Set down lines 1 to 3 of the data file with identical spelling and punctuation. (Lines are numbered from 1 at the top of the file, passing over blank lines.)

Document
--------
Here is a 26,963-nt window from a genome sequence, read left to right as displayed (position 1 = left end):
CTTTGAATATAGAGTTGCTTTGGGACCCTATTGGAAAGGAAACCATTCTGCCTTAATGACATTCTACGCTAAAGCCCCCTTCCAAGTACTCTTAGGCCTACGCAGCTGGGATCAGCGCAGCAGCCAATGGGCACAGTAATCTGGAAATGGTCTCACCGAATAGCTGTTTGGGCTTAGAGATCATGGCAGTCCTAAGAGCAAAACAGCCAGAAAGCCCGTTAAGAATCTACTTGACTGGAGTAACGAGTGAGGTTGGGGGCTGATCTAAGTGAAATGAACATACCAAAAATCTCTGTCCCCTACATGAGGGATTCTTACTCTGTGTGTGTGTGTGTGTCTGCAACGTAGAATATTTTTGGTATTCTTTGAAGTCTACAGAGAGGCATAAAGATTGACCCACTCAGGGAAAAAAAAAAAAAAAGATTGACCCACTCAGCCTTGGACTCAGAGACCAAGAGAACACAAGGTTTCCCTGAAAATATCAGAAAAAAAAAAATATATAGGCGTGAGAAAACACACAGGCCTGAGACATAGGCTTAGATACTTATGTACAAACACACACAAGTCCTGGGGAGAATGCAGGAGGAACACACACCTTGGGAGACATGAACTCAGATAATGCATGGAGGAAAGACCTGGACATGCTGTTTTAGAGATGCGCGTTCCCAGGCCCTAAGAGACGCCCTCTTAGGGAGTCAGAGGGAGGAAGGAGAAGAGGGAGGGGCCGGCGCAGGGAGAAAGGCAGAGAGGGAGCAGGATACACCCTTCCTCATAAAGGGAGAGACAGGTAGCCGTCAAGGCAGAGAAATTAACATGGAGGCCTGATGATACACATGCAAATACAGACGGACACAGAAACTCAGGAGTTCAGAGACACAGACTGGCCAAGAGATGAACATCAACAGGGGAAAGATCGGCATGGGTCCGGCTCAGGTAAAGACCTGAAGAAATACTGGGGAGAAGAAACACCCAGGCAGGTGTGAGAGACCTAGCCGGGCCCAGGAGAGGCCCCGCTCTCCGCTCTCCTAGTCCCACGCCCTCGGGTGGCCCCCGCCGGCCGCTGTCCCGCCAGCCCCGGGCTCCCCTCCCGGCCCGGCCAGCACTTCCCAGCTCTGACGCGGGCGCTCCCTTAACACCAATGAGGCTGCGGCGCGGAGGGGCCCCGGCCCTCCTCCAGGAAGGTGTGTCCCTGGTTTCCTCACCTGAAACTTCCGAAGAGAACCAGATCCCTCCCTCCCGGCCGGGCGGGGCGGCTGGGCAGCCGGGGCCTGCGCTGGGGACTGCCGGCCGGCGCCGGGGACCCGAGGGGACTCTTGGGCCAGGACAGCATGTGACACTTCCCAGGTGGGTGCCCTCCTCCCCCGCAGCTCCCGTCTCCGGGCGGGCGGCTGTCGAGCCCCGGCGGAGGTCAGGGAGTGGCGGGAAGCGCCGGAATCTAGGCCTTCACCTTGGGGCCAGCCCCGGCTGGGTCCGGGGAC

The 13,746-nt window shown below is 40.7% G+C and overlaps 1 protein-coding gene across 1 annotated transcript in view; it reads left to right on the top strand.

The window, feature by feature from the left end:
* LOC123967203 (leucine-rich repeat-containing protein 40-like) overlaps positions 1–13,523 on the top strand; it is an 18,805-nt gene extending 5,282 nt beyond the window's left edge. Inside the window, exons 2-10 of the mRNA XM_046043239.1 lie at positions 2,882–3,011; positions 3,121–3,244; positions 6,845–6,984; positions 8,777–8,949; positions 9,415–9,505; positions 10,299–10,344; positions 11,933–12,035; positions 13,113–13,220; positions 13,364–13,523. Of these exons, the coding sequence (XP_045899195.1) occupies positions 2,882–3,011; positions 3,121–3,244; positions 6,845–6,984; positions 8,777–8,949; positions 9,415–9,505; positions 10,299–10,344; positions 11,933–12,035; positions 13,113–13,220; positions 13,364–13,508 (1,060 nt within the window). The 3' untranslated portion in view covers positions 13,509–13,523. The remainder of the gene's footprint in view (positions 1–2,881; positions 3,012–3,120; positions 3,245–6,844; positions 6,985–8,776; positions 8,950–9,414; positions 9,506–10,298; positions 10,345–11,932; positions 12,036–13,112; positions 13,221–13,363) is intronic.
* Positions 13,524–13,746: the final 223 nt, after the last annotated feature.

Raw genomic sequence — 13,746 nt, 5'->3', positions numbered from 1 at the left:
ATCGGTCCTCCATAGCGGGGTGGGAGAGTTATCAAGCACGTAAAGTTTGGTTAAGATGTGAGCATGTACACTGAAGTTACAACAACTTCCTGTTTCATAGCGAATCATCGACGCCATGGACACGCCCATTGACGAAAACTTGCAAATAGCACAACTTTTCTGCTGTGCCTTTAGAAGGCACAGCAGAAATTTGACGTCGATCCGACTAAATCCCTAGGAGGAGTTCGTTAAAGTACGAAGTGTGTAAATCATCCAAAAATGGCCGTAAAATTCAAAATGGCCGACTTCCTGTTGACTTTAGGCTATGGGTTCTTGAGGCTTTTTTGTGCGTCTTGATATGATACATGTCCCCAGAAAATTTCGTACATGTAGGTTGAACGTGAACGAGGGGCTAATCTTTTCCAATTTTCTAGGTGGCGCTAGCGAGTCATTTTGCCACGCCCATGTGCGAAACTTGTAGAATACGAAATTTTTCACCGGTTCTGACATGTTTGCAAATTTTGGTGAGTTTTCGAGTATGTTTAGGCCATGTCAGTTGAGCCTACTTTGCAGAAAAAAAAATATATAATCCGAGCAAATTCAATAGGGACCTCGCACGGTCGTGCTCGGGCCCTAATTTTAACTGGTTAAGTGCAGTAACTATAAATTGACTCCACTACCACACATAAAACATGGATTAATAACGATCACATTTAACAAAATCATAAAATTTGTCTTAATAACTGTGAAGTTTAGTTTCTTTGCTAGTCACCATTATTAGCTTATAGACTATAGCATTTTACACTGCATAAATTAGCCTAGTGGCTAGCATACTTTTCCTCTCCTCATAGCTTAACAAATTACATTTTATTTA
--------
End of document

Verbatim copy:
Here is a 26,963-nt window from a genome sequence, read left to right as displayed (position 1 = left end):
CTTTGAATATAGAGTTGCTTTGGGACCCTATTGGAAAGGAAACCATTCTGCCTTAATGACATTCTACGCTAAAGCCCCCTTCCAAGTACTCTTAGGCCTACGCAGCTGGGATCAGCGCAGCAGCCAATGGGCACAGTAATCTGGAAATGGTCTCACCGAATAGCTGTTTGGGCTTAGAGATCATGGCAGTCCTAAGAGCAAAACAGCCAGAAAGCCCGTTAAGAATCTACTTGACTGGAGTAACGAGTGAGGTTGGGGGCTGATCTAAGTGAAATGAACATACCAAAAATCTCTGTCCCCTACATGAGGGATTCTTACTCTGTGTGTGTGTGTGTGTCTGCAACGTAGAATATTTTTGGTATTCTTTGAAGTCTACAGAGAGGCATAAAGATTGACCCACTCAGGGAAAAAAAAAAAAAAAGATTGACCCACTCAGCCTTGGACTCAGAGACCAAGAGAACACAAGGTTTCCCTGAAAATATCAGAAAAAAAAAAATATATAGGCGTGAGAAAACACACAGGCCTGAGACATAGGCTTAGATACTTATGTACAAACACACACAAGTCCTGGGGAGAATGCAGGAGGAACACACACCTTGGGAGACATGAACTCAGATAATGCATGGAGGAAAGACCTGGACATGCTGTTTTAGAGATGCGCGTTCCCAGGCCCTAAGAGACGCCCTCTTAGGGAGTCAGAGGGAGGAAGGAGAAGAGGGAGGGGCCGGCGCAGGGAGAAAGGCAGAGAGGGAGCAGGATACACCCTTCCTCATAAAGGGAGAGACAGGTAGCCGTCAAGGCAGAGAAATTAACATGGAGGCCTGATGATACACATGCAAATACAGACGGACACAGAAACTCAGGAGTTCAGAGACACAGACTGGCCAAGAGATGAACATCAACAGGGGAAAGATCGGCATGGGTCCGGCTCAGGTAAAGACCTGAAGAAATACTGGGGAGAAGAAACACCCAGGCAGGTGTGAGAGACCTAGCCGGGCCCAGGAGAGGCCCCGCTCTCCGCTCTCCTAGTCCCACGCCCTCGGGTGGCCCCCGCCGGCCGCTGTCCCGCCAGCCCCGGGCTCCCCTCCCGGCCCGGCCAGCACTTCCCAGCTCTGACGCGGGCGCTCCCTTAACACCAATGAGGCTGCGGCGCGGAGGGGCCCCGGCCCTCCTCCAGGAAGGTGTGTCCCTGGTTTCCTCACCTGAAACTTCCGAAGAGAACCAGATCCCTCCCTCCCGGCCGGGCGGGGCGGCTGGGCAGCCGGGGCCTGCGCTGGGGACTGCCGGCCGGCGCCGGGGACCCGAGGGGACTCTTGGGCCAGGACAGCATGTGACACTTCCCAGGTGGGTGCCCTCCTCCCCCGCAGCTCCCGTCTCCGGGCGGGCGGCTGTCGAGCCCCGGCGGAGGTCAGGGAGTGGCGGGAAGCGCCGGAATCTAGGCCTTCACCTTGGGGCCAGCCCCGGCTGGGTCCGGGGAC

The 13,746-nt window shown below is 40.7% G+C and overlaps 1 protein-coding gene across 1 annotated transcript in view; it reads left to right on the top strand.